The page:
Year Of The Cat
Janus / Arista Records, 1976
REVIEW BY: Christopher Thelen
ORIGINALLY PUBLISHED: 11/01/1998
With the vastness of the Pierce Archives, it sometimes becomes tough for me to decide just what to listen to on a particular day. I change my mind more often than a politician changes their stand on issues just before an election; were it not for reader requests, I think many albums would still be collecting dust, awaiting their turn to be skewered on these pages.
A few days ago, I happened to catch sight of Al Stewart's 1976 breakthrough release Year Of The Cat, but instead of slapping it on the turntable, I just happened to spend some time looking at the cover and reading the liner notes... then back it went to the shelves. Into the picture enters reader Owen Cory, who no more than 72 hours afterwards asked us to give it a spin on the turntable.
More than 20 years after Stewart caught people's attention with
the title track, it sounds as fresh as it ever did. Stewart's
unique vocal delivery style is what helps to seal this one, but the
musical development of the track cannot be overlooked. Some of the
credit has to be given to producer Alan Parsons, who might seem
like the least likely person one would choose to produce a record
like this. After all, the music is much more direct than the
layered styles that the Alan Parsons Project would become known
In fact, sometimes it doesn't seem like Parsons is indeed producing this one, for the magic that one comes to expect from his flawless production work isn't always there. Year Of The Cat opens with a weak effort, "Lord Greenville," which fails to hook the listener in during the most crucial point of the album. If you were expecting an album with songs that all were in the same vein as "Year Of The Cat," then "Lord Greenville" is a quick wake-up call to reality.
While things turn towards the better with the next track "On The Border," it isn't until Stewart comes forth with "Midas Shadow" that things really seem to fall into place with Year Of The Cat. A more up-tempo number with a crisper sound, this is the kind of tune that Stewart knows how to deliver quite well. The remainder of the first half of the album continues in a similar vein; "If It Doesn't Come Naturally, Leave It" might sound a little disrespectful, but is a hidden gem on this album.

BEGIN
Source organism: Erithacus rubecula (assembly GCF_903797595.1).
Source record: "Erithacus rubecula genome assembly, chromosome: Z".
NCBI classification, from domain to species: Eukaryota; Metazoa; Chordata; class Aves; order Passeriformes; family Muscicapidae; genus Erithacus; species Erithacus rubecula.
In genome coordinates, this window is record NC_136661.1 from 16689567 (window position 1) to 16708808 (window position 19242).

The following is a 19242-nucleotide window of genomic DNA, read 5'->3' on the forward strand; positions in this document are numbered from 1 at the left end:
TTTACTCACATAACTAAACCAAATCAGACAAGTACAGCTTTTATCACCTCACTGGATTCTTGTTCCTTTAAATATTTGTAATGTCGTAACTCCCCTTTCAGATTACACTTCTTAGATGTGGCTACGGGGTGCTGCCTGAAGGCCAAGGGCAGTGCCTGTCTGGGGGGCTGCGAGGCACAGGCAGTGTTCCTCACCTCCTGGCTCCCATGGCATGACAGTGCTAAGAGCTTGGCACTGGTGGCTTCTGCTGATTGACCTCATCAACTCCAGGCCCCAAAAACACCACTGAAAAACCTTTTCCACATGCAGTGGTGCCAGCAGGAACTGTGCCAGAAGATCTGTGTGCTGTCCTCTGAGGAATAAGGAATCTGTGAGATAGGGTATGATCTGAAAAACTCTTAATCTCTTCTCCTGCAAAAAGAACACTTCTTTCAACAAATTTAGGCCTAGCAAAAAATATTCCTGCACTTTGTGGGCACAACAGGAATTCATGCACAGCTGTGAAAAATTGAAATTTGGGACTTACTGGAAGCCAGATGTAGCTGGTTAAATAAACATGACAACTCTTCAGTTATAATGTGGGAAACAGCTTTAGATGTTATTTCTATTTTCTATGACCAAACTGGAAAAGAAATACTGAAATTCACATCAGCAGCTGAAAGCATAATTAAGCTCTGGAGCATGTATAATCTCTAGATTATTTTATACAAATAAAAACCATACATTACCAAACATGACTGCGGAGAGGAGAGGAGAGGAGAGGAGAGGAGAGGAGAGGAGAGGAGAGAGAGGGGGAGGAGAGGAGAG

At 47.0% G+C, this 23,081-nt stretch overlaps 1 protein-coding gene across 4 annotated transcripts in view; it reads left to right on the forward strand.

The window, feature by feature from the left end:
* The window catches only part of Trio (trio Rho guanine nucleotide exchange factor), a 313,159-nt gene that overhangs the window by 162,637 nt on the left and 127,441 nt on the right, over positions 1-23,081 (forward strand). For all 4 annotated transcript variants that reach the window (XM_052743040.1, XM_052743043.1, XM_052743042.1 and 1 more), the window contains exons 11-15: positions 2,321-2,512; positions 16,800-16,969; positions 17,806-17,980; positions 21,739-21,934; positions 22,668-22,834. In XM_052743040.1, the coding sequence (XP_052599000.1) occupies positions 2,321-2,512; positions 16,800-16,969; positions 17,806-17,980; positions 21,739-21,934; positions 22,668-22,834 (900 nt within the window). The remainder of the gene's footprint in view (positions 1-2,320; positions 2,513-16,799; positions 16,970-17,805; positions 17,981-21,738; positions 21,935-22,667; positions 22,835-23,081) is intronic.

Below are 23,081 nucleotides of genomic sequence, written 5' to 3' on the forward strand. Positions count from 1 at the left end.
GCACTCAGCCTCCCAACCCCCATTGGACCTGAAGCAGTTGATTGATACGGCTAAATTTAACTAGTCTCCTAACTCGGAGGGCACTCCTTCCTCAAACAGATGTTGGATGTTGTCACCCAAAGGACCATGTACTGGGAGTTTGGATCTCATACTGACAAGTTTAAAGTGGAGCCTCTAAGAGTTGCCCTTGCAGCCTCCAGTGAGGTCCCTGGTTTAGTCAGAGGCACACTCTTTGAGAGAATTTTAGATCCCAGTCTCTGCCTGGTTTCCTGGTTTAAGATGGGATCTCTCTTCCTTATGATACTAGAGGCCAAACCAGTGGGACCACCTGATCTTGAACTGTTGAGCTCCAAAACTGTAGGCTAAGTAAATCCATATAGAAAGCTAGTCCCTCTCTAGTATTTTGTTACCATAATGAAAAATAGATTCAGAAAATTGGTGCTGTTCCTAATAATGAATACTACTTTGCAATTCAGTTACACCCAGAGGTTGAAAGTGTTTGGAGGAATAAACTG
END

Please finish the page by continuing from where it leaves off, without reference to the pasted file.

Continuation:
The second half of Year Of The Cat is decent enough, but often sounds somewhat uninspired -- that is, until you get to the title track which closes the album. Why this song is stuck so far at the end, I will never understand. Of the four tracks here, "Broadway Hotel" stands out as being the best of the hidden gems.
So what caused Year Of The Cat to be the album that sent Stewart into his 15 minutes of fame? Some say his habit of historical name-dropping was the key; I wouldn't have picked up on some of it had I not read the lyrics. (Then again, I've been listening to the song "Year Of The Cat" for over two decades now, and I just recognized the Peter Lorre reference when listening to the record for review.) While the historical stories might have been a lark in 1976, the name dropping is common-place these days, and there have been better story-telling songwriters. My thought is that Stewart was in the right place at the right time, and he was able to capitalize on the moment. (I do think, however, that the song "Time Passages" is his best that I remember from my youth.)
If you are just looking to add one song to your collection, then you may wish to pass on Year Of The Cat and go for a greatest-hits album. If, however, you want to break through the surface past the hit song, then Year Of The Cat is a sometimes rewarding, sometimes difficult experience. Once I get to listening to Time Passages, I'll tell you if the journey is worth extending.
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